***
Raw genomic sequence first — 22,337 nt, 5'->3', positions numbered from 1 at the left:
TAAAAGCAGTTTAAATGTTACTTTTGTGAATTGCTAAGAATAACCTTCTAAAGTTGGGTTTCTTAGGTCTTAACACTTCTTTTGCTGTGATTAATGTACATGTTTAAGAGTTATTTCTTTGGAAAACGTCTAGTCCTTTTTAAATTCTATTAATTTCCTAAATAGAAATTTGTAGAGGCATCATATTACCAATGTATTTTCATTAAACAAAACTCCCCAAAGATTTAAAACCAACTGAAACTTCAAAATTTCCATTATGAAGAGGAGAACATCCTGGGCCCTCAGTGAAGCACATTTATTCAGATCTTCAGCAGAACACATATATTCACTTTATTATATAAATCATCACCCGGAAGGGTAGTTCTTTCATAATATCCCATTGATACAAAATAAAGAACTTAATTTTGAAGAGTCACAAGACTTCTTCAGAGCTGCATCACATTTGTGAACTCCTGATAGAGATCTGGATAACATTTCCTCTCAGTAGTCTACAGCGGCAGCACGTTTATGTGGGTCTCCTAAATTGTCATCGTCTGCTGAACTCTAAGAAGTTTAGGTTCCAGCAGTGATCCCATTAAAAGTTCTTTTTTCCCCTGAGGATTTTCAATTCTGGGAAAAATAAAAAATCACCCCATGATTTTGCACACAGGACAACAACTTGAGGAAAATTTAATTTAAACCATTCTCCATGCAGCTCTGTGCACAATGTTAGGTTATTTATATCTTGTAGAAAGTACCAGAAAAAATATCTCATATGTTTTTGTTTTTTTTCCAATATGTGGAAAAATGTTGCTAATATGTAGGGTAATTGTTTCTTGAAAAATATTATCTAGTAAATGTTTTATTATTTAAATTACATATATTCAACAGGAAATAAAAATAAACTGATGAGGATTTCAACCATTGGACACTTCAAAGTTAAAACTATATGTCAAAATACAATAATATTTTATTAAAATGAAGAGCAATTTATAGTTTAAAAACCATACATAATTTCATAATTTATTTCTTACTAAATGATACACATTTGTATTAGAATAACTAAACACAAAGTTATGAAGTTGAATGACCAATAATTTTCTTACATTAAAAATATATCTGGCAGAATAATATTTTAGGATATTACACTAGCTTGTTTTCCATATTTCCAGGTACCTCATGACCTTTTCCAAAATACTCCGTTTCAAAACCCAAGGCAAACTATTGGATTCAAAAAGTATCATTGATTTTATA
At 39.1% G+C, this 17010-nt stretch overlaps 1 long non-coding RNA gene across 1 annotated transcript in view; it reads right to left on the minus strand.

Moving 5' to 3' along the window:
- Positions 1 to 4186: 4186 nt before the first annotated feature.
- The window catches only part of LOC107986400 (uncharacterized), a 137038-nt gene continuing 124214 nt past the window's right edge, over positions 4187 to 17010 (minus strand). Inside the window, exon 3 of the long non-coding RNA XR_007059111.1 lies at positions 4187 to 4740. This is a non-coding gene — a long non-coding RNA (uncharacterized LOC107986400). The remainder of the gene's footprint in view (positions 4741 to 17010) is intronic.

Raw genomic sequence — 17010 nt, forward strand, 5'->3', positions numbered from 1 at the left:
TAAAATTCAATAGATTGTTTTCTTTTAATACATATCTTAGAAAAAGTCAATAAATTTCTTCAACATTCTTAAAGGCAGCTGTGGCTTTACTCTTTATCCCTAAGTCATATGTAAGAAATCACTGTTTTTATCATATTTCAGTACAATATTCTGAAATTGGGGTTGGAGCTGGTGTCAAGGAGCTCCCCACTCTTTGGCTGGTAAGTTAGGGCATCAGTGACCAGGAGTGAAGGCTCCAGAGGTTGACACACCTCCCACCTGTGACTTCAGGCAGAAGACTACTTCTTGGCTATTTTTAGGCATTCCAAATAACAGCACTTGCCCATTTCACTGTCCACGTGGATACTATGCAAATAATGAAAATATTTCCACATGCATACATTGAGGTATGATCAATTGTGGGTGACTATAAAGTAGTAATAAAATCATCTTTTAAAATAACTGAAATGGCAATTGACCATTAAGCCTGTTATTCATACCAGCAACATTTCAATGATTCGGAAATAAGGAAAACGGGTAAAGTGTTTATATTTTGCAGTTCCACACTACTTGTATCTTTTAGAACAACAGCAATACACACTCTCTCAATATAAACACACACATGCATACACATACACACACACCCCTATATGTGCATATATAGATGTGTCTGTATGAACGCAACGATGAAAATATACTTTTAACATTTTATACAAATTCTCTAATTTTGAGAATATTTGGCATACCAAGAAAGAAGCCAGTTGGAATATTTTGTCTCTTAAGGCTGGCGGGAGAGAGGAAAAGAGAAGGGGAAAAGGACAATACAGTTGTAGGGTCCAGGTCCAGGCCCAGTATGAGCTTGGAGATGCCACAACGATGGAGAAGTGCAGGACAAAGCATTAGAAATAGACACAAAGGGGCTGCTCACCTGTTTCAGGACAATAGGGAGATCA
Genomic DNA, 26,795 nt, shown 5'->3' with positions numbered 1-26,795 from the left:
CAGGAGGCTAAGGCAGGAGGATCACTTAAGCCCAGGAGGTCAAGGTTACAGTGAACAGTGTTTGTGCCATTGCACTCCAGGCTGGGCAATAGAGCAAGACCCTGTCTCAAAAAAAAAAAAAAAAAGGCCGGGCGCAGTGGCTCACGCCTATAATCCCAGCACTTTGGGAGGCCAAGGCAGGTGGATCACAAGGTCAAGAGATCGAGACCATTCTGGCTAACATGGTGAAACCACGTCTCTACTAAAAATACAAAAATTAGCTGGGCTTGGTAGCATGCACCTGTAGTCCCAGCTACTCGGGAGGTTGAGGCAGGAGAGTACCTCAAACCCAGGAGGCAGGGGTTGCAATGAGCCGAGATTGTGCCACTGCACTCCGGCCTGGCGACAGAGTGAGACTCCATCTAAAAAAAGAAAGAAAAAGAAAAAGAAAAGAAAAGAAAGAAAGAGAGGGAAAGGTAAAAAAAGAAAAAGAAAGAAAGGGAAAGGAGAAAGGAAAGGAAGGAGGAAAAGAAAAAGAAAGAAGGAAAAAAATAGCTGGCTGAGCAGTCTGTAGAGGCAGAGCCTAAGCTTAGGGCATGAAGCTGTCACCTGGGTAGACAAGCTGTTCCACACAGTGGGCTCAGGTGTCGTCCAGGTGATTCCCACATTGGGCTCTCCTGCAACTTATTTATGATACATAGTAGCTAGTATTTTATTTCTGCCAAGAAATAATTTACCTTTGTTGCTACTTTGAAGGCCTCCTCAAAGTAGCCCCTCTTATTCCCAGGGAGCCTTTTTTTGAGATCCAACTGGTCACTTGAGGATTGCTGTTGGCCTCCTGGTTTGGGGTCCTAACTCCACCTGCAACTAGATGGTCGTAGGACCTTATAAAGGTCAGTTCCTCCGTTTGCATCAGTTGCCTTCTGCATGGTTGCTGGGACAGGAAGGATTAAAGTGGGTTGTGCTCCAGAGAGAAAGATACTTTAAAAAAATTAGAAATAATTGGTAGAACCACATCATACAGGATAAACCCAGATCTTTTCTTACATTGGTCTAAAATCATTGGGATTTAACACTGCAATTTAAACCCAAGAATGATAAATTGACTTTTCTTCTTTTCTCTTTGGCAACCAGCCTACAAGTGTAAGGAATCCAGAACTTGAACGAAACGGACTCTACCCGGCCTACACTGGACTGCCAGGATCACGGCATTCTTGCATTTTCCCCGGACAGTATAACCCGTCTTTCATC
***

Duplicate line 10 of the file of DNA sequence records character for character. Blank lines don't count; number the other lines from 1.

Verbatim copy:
CAGGAGGCTAAGGCAGGAGGATCACTTAAGCCCAGGAGGTCAAGGTTACAGTGAACAGTGTTTGTGCCATTGCACTCCAGGCTGGGCAATAGAGCAAGACCCTGTCTCAAAAAAAAAAAAAAAAAGGCCGGGCGCAGTGGCTCACGCCTATAATCCCAGCACTTTGGGAGGCCAAGGCAGGTGGATCACAAGGTCAAGAGATCGAGACCATTCTGGCTAACATGGTGAAACCACGTCTCTACTAAAAATACAAAAATTAGCTGGGCTTGGTAGCATGCACCTGTAGTCCCAGCTACTCGGGAGGTTGAGGCAGGAGAGTACCTCAAACCCAGGAGGCAGGGGTTGCAATGAGCCGAGATTGTGCCACTGCACTCCGGCCTGGCGACAGAGTGAGACTCCATCTAAAAAAAGAAAGAAAAAGAAAAAGAAAAGAAAAGAAAGAAAGAGAGGGAAAGGTAAAAAAAGAAAAAGAAAGAAAGGGAAAGGAGAAAGGAAAGGAAGGAGGAAAAGAAAAAGAAAGAAGGAAAAAAATAGCTGGCTGAGCAGTCTGTAGAGGCAGAGCCTAAGCTTAGGGCATGAAGCTGTCACCTGGGTAGACAAGCTGTTCCACACAGTGGGCTCAGGTGTCGTCCAGGTGATTCCCACATTGGGCTCTCCTGCAACTTATTTATGATACATAGTAGCTAGTATTTTATTTCTGCCAAGAAATAATTTACCTTTGTTGCTACTTTGAAGGCCTCCTCAAAGTAGCCCCTCTTATTCCCAGGGAGCCTTTTTTTGAGATCCAACTGGTCACTTGAGGATTGCTGTTGGCCTCCTGGTTTGGGGTCCTAACTCCACCTGCAACTAGATGGTCGTAGGACCTTATAAAGGTCAGTTCCTCCGTTTGCATCAGTTGCCTTCTGCATGGTTGCTGGGACAGGAAGGATTAAAGTGGGTTGTGCTCCAGAGAGAAAGATACTTTAAAAAAATTAGAAATAATTGGTAGAACCACATCATACAGGATAAACCCAGATCTTTTCTTACATTGGTCTAAAATCATTGGGATTTAACACTGCAATTTAAACCCAAGAATGATAAATTGACTTTTCTTCTTTTCTCTTTGGCAACCAGCCTACAAGTGTAAGGAATCCAGAACTTGAACGAAACGGACTCTACCCGGCCTACACTGGACTGCCAGGATCACGGCATTCTTGCATTTTCCCCGGACAGTATAACCCGTCTTTCATC